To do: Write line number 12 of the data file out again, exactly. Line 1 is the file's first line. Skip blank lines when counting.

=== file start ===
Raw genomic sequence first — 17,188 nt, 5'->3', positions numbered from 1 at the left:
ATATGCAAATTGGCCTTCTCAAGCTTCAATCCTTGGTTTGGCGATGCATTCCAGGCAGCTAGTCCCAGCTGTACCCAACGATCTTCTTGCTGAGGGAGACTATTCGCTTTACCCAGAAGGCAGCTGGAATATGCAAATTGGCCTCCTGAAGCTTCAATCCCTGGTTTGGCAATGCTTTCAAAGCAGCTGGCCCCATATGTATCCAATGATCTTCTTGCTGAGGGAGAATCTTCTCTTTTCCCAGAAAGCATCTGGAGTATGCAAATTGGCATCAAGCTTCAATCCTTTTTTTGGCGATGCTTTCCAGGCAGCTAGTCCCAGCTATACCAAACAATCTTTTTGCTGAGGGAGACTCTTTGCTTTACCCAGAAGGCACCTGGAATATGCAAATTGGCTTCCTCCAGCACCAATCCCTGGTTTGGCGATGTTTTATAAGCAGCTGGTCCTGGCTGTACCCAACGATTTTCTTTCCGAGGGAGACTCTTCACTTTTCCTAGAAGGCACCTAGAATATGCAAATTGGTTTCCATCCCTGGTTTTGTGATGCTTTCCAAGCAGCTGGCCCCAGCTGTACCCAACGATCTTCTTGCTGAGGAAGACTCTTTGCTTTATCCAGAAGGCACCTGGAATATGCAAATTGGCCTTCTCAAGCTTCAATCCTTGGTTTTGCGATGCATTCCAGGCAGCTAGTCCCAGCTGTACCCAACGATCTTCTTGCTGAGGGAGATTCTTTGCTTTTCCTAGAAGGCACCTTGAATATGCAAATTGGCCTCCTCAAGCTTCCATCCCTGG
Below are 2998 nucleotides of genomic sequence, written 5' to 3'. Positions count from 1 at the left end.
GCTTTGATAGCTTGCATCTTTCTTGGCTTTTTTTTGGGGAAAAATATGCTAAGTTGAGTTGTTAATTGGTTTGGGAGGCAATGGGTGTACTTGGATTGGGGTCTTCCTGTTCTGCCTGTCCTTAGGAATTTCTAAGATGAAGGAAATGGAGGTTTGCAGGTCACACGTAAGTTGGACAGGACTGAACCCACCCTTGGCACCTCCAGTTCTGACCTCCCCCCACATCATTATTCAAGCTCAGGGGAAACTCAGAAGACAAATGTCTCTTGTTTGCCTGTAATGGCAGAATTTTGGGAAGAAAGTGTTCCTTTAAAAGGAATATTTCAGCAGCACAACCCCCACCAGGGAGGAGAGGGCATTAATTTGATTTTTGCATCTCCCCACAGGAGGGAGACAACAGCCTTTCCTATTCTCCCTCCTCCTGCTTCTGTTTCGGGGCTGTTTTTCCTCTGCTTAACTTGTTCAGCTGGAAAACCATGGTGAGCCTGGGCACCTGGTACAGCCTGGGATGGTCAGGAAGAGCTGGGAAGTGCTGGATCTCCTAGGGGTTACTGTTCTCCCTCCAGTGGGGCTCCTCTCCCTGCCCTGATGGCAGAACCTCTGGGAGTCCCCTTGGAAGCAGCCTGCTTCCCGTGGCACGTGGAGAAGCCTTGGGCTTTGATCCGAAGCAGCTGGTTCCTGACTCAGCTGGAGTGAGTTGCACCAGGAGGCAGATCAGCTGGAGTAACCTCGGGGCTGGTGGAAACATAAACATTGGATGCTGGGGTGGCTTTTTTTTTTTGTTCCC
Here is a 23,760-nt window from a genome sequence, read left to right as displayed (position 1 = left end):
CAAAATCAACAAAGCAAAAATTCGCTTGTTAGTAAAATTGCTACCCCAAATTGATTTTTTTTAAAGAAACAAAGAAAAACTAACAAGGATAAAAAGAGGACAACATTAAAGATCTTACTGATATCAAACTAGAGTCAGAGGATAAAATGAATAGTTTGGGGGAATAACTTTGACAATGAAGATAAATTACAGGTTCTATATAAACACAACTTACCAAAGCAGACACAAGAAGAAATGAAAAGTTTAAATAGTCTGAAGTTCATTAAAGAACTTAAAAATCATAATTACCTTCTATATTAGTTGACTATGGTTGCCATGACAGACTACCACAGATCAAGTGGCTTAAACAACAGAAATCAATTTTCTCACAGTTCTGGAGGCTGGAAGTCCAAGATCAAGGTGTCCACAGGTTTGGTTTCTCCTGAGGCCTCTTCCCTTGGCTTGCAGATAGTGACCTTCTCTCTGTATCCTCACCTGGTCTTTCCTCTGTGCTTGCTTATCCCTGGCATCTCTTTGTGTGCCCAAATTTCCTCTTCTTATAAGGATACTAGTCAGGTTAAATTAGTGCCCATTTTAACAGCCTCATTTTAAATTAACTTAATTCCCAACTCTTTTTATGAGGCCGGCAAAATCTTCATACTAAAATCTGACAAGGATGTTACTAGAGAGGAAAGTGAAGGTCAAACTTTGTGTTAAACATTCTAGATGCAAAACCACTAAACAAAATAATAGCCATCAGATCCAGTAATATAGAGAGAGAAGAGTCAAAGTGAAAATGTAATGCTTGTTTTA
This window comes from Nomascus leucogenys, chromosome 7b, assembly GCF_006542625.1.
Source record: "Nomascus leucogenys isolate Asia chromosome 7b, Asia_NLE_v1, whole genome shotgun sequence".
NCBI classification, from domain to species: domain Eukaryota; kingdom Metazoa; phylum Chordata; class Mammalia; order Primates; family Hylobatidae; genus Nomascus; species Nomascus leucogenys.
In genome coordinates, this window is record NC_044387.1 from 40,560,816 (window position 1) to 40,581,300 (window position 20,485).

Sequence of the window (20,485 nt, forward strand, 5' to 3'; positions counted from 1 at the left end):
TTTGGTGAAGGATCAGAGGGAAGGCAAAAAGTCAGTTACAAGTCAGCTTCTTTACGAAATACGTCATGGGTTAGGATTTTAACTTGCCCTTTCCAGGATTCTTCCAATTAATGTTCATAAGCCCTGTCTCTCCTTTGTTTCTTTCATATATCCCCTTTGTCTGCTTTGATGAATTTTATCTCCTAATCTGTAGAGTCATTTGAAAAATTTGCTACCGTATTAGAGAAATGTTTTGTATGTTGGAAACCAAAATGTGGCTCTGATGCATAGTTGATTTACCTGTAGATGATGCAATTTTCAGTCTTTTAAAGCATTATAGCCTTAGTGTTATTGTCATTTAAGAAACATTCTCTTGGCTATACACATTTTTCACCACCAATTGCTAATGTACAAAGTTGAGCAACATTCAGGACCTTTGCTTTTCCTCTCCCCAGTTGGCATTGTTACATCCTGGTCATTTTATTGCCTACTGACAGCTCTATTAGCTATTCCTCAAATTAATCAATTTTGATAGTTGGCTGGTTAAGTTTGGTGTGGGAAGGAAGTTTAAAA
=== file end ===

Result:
TTTGGTGAAGGATCAGAGGGAAGGCAAAAAGTCAGTTACAAGTCAGCTTCTTTACGAAATACGTCATGGGTTAGGATTTTAACTTGCCCTTTCCAGGATTCTTCCAATTAATGTTCATAAGCCCTGTCTCTCCTTTGTTTCTTTCATATATCCCCTTTGTCTGCTTTGATGAATTTTATCTCCTAATCTGTAGAGTCATTTGAAAAATTTGCTACCGTATTAGAGAAATGTTTTGTATGTTGGAAACCAAAATGTGGCTCTGATGCATAGTTGATTTACCTGTAGATGATGCAATTTTCAGTCTTTTAAAGCATTATAGCCTTAGTGTTATTGTCATTTAAGAAACATTCTCTTGGCTATACACATTTTTCACCACCAATTGCTAATGTACAAAGTTGAGCAACATTCAGGACCTTTGCTTTTCCTCTCCCCAGTTGGCATTGTTACATCCTGGTCATTTTATTGCCTACTGACAGCTCTATTAGCTATTCCTCAAATTAATCAATTTTGATAGTTGGCTGGTTAAGTTTGGTGTGGGAAGGAAGTTTAAAA